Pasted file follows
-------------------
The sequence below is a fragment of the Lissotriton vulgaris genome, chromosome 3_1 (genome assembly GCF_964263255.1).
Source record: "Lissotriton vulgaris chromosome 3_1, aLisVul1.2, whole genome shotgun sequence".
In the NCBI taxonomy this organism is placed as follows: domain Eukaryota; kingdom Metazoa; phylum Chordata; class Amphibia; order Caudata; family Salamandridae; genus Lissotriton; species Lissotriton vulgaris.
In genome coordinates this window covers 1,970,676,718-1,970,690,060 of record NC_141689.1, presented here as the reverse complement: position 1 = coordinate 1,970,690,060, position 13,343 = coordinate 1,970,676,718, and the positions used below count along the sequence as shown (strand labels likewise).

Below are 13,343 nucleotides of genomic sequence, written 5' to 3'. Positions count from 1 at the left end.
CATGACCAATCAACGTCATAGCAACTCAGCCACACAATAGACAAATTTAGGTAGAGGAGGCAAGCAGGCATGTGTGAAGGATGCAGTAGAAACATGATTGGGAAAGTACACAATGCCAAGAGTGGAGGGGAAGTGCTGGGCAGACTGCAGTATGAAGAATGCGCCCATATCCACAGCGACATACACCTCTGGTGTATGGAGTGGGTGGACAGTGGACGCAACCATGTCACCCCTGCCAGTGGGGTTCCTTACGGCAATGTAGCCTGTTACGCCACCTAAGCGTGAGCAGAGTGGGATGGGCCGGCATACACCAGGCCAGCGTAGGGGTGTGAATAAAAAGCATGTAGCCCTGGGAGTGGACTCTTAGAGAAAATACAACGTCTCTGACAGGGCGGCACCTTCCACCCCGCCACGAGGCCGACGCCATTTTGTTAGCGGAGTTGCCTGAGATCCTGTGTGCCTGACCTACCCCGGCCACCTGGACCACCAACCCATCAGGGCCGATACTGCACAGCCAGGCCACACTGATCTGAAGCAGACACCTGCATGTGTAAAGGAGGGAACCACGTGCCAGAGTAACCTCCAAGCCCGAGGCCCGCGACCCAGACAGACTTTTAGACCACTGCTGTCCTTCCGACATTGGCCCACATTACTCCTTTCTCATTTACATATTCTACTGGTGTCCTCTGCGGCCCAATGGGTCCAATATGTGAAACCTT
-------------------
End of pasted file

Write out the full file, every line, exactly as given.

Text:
The sequence below is a fragment of the Lissotriton vulgaris genome, chromosome 3_1 (genome assembly GCF_964263255.1).
Source record: "Lissotriton vulgaris chromosome 3_1, aLisVul1.2, whole genome shotgun sequence".
In the NCBI taxonomy this organism is placed as follows: domain Eukaryota; kingdom Metazoa; phylum Chordata; class Amphibia; order Caudata; family Salamandridae; genus Lissotriton; species Lissotriton vulgaris.
In genome coordinates this window covers 1,970,676,718-1,970,690,060 of record NC_141689.1, presented here as the reverse complement: position 1 = coordinate 1,970,690,060, position 13,343 = coordinate 1,970,676,718, and the positions used below count along the sequence as shown (strand labels likewise).

Below are 13,343 nucleotides of genomic sequence, written 5' to 3'. Positions count from 1 at the left end.
CATGACCAATCAACGTCATAGCAACTCAGCCACACAATAGACAAATTTAGGTAGAGGAGGCAAGCAGGCATGTGTGAAGGATGCAGTAGAAACATGATTGGGAAAGTACACAATGCCAAGAGTGGAGGGGAAGTGCTGGGCAGACTGCAGTATGAAGAATGCGCCCATATCCACAGCGACATACACCTCTGGTGTATGGAGTGGGTGGACAGTGGACGCAACCATGTCACCCCTGCCAGTGGGGTTCCTTACGGCAATGTAGCCTGTTACGCCACCTAAGCGTGAGCAGAGTGGGATGGGCCGGCATACACCAGGCCAGCGTAGGGGTGTGAATAAAAAGCATGTAGCCCTGGGAGTGGACTCTTAGAGAAAATACAACGTCTCTGACAGGGCGGCACCTTCCACCCCGCCACGAGGCCGACGCCATTTTGTTAGCGGAGTTGCCTGAGATCCTGTGTGCCTGACCTACCCCGGCCACCTGGACCACCAACCCATCAGGGCCGATACTGCACAGCCAGGCCACACTGATCTGAAGCAGACACCTGCATGTGTAAAGGAGGGAACCACGTGCCAGAGTAACCTCCAAGCCCGAGGCCCGCGACCCAGACAGACTTTTAGACCACTGCTGTCCTTCCGACATTGGCCCACATTACTCCTTTCTCATTTACATATTCTACTGGTGTCCTCTGCGGCCCAATGGGTCCAATATGTGAAACCTT